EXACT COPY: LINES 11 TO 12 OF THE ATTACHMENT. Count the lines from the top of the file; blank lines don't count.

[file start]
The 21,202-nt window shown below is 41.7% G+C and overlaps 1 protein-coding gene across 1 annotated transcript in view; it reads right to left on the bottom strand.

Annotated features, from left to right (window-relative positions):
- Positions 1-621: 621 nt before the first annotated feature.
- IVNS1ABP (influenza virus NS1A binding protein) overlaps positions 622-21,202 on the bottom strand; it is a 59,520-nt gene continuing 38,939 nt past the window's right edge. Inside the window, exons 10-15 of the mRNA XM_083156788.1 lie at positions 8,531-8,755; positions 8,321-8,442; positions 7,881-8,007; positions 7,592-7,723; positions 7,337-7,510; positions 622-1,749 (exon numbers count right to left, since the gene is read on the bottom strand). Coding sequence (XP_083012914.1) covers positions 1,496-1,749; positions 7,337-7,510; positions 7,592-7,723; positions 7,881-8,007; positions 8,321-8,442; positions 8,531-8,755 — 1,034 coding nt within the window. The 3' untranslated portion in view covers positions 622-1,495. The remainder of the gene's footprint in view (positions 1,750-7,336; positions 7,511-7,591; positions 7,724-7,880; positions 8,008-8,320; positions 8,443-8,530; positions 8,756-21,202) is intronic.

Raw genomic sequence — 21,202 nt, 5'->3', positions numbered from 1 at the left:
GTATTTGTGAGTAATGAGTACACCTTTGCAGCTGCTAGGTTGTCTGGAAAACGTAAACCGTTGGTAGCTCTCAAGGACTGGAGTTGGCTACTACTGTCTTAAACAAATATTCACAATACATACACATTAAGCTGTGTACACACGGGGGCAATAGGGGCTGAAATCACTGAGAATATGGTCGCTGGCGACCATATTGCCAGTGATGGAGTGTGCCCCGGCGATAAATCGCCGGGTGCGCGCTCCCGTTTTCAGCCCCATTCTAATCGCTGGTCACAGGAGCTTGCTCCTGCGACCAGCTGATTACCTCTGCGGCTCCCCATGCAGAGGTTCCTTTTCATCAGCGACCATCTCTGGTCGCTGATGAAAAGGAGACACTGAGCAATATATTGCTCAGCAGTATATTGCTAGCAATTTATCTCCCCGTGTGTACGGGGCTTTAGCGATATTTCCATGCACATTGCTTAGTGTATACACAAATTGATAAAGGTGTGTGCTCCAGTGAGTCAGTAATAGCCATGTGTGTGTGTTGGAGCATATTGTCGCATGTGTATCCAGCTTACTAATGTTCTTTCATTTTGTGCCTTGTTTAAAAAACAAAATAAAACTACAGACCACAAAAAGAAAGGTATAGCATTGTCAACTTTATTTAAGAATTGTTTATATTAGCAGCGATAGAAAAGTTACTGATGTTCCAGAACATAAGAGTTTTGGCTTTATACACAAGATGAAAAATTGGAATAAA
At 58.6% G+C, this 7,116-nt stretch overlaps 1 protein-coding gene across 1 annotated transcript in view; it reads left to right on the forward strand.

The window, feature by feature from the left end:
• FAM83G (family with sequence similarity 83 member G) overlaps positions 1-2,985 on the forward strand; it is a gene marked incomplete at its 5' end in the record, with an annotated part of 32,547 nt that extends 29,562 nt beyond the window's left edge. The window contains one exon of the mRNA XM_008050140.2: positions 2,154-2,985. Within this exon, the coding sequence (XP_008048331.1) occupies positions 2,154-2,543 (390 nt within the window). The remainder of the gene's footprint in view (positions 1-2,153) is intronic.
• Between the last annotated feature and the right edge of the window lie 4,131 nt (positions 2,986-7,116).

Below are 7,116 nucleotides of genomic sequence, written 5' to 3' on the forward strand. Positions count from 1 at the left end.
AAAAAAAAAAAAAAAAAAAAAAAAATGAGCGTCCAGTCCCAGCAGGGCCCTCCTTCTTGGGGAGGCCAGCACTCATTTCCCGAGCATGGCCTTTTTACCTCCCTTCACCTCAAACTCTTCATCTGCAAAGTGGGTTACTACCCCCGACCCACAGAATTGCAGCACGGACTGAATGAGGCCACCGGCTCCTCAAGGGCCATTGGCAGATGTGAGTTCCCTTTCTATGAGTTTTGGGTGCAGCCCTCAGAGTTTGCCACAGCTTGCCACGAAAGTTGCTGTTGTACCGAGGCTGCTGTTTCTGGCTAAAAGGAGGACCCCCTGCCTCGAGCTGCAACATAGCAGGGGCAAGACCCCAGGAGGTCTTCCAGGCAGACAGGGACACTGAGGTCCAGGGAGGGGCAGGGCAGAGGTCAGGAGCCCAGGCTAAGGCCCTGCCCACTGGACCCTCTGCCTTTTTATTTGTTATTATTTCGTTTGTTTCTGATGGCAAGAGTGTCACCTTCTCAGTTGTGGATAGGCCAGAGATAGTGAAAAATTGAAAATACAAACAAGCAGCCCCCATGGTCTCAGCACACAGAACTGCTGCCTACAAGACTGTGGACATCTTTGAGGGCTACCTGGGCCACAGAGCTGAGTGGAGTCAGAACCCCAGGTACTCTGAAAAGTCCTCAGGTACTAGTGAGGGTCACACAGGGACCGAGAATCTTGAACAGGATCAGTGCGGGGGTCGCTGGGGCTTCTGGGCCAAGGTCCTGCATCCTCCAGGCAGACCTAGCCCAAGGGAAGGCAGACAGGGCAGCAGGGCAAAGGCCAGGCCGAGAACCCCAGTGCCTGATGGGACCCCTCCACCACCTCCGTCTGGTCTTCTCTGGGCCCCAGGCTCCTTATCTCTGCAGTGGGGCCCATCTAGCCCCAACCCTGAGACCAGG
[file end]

Below are 7,116 nucleotides of genomic sequence, written 5' to 3' on the forward strand. Positions count from 1 at the left end.
AAAAAAAAAAAAAAAAAAAAAAAAATGAGCGTCCAGTCCCAGCAGGGCCCTCCTTCTTGGGGAGGCCAGCACTCATTTCCCGAGCATGGCCTTTTTACCTCCCTTCACCTCAAACTCTTCATCTGCAAAGTGGGTTACTACCCCCGACCCACAGAATTGCAGCACGGACTGAATGAGGCCACCGGCTCCTCAAGGGCCATTGGCAGATGTGAGTTCCCTTTCTATGAGTTTTGGGTGCAGCCCTCAGAGTTTGCCACAGCTTGCCACGAAAGTTGCTGTTGTACCGAGGCTGCTGTTTCTGGCTAAAAGGAGGACCCCCTGCCTCGAGCTGCAACATAGCAGGGGCAAGACCCCAGGAGGTCTTCCAGGCAGACAGGGACACTGAGGTCCAGGGAGGGGCAGGGCAGAGGTCAGGAGCCCAGGCTAAGGCCCTGCCCACTGGACCCTCTGCCTTTTTATTTGTTATTATTTCGTTTGTTTCTGATGGCAAGAGTGTCACCTTCTCAGTTGTGGATAGGCCAGAGATAGTGAAAAATTGAAAATACAAACAAGCAGCCCCCATGGTCTCAGCACACAGAACTGCTGCCTACAAGACTGTGGACATCTTTGAGGGCTACCTGGGCCACAGAGCTGAGTGGAGTCAGAACCCCAGGTACTCTGAAAAGTCCTCAGGTACTAGTGAGGGTCACACAGGGACCGAGAATCTTGAACAGGATCAGTGCGGGGGTCGCTGGGGCTTCTGGGCCAAGGTCCTGCATCCTCCAGGCAGACCTAGCCCAAGGGAAGGCAGACAGGGCAGCAGGGCAAAGGCCAGGCCGAGAACCCCAGTGCCTGATGGGACCCCTCCACCACCTCCGTCTGGTCTTCTCTGGGCCCCAGGCTCCTTATCTCTGCAGTGGGGCCCATCTAGCCCCAACCCTGAGACCAGG